“[The Wire is] “really about the American city, and about how we live together. It’s about how institutions have an effect on individuals, and how whether you’re a cop, a longshoreman, a drug dealer, a politician, a judge or a lawyer, you are ultimately compromised and must contend with whatever institution you’ve committed to.” – creator David Simons, from the DVD commentary for episode 1.1, “The Target”
So, I didn’t watch the Wire on DVD, or listen to the commentary: I found this quotation on Wikipedia while looking for background information about the show. However, I found it somehow illuminating while watching the show.
I wasn’t interested in the Wire for a long time because I always used to confuse or equate it with the Shield, which my dad watched when I was younger. I did NOT like the Shield; maybe it was because I was young and didn’t watch it often enough to get a good sense of the show, but I didn’t find any of main characters especially sympathetic or relatable (again, it’s been a long time, I don’t know if any of this is actually true or not). I didn’t see or feel the heart in the show.
The Wire is full of heart. Maybe it’s easier for me to see in this show because I’m older, or maybe it’s because the Wire is a better show, but it’s everywhere. Within each institution, we are shown how individuals struggle between what is asked of them and what they think is important (their own morals? ethics? consciences?) That is where the heart of the show comes from. The show has no end of sympathetic characters, be it the rogue cops, the murderous drug dealers, the scamming junkies. They all have to balance what is asked of them with what they think is right, within their lives and the institutions within which they exist.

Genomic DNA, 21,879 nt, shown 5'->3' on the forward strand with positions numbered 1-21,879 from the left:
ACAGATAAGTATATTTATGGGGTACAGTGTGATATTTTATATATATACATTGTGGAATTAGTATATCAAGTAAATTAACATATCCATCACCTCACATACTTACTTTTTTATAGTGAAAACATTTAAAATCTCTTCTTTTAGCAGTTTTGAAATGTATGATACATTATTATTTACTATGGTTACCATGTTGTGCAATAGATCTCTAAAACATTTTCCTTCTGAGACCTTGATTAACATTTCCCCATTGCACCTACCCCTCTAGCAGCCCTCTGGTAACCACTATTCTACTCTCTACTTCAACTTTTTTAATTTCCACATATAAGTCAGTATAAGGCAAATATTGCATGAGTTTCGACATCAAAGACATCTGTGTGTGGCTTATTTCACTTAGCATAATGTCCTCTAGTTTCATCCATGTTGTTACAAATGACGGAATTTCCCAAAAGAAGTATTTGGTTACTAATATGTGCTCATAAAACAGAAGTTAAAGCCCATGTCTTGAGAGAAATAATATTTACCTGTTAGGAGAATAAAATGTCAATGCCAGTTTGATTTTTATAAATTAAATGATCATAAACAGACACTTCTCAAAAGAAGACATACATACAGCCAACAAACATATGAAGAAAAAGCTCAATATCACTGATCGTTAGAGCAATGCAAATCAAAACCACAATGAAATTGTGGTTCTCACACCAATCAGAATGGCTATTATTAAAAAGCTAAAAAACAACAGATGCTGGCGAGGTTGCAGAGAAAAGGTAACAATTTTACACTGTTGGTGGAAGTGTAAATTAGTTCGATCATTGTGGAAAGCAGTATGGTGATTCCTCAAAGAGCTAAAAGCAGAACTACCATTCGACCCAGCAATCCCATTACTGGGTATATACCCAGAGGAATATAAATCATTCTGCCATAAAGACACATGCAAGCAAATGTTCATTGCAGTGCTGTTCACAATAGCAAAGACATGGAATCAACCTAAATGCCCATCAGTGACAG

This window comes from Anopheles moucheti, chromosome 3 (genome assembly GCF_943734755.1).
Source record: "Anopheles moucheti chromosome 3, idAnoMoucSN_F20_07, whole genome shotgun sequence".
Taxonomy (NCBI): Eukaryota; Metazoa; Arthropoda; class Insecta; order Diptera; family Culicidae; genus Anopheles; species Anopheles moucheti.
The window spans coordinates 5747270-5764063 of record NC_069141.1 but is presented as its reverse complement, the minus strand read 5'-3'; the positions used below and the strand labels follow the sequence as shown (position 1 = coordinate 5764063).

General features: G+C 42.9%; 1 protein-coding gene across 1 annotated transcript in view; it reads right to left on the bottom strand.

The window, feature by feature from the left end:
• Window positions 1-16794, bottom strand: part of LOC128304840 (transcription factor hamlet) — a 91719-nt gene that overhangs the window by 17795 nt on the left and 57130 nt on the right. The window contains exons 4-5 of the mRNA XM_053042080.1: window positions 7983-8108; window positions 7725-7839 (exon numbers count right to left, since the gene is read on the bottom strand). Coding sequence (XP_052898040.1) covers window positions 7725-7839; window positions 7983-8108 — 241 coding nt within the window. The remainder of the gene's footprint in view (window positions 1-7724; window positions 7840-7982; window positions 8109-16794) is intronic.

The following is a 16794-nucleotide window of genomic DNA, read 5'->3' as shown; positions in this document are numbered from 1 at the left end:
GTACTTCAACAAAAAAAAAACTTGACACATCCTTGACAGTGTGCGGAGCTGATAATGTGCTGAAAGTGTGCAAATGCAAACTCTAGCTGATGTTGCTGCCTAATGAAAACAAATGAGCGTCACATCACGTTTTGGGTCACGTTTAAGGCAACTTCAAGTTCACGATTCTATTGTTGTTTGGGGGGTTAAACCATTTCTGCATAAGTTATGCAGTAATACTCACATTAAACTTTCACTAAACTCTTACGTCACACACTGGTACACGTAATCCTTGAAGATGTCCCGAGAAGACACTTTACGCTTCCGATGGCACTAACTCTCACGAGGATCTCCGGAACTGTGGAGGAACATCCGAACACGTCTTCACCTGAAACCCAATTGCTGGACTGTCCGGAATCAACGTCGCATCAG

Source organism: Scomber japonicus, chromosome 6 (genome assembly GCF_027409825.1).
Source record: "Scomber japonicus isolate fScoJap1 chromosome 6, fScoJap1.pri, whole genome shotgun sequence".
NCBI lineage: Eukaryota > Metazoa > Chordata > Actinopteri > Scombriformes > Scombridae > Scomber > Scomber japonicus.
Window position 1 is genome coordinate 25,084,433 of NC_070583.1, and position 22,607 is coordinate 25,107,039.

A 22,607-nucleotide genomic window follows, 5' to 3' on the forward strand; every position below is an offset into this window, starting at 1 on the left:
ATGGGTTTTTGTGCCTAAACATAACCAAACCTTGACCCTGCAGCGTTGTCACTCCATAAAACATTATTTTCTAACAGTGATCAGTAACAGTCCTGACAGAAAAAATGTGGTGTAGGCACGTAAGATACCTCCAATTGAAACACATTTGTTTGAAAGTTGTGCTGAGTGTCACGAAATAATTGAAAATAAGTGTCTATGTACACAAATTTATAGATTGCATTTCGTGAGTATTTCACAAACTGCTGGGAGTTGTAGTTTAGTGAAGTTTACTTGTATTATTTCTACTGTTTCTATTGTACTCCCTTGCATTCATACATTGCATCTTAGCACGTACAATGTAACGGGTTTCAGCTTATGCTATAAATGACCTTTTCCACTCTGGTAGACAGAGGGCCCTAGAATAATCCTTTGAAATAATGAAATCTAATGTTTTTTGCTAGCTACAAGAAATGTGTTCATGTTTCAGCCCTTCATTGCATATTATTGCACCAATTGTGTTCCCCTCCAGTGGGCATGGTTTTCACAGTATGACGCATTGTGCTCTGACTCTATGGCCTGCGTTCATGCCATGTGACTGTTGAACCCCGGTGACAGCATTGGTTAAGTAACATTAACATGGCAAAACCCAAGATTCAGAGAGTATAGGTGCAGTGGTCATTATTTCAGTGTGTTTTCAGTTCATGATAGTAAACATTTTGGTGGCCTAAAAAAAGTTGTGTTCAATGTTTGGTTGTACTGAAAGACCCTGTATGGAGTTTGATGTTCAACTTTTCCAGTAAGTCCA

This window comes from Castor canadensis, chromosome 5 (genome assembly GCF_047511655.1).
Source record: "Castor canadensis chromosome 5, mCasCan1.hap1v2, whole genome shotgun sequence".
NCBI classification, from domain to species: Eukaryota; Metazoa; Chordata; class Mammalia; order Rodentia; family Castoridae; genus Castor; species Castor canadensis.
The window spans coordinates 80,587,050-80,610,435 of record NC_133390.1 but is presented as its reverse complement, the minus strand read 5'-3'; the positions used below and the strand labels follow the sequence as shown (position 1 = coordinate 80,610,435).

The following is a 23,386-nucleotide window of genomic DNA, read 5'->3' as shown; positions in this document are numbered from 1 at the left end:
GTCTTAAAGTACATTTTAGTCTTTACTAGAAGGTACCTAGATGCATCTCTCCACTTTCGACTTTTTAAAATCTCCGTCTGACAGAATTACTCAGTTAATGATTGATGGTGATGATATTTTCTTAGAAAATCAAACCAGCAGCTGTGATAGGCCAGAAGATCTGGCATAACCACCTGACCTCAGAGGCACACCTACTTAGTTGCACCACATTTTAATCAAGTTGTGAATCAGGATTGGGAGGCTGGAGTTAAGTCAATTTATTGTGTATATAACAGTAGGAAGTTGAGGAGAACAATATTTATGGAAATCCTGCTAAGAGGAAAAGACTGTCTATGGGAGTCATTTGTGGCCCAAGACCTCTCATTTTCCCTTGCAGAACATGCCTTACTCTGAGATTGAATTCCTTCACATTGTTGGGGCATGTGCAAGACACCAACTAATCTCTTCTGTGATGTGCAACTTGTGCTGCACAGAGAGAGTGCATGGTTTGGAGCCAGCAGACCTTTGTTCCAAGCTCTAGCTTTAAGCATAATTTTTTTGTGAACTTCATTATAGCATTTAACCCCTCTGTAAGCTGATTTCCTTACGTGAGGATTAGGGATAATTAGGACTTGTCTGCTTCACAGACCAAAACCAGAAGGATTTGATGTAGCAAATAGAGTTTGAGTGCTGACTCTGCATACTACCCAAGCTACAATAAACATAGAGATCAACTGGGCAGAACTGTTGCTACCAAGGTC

When McNulty pisses on a railroad track with a train bearing down on him and decides to do the case right, when D’Angelo walks away from the murder of the man who testified against him, when Bubbles gives information to Det. Greggs, they are subverting their institutions and the expectations of someone in their respective positions. We the audiences are watching how these characters contend with and perhaps compromise themselves for each institution. At what point does the compromise become too much? And when that happens, is it possible to escape the institution?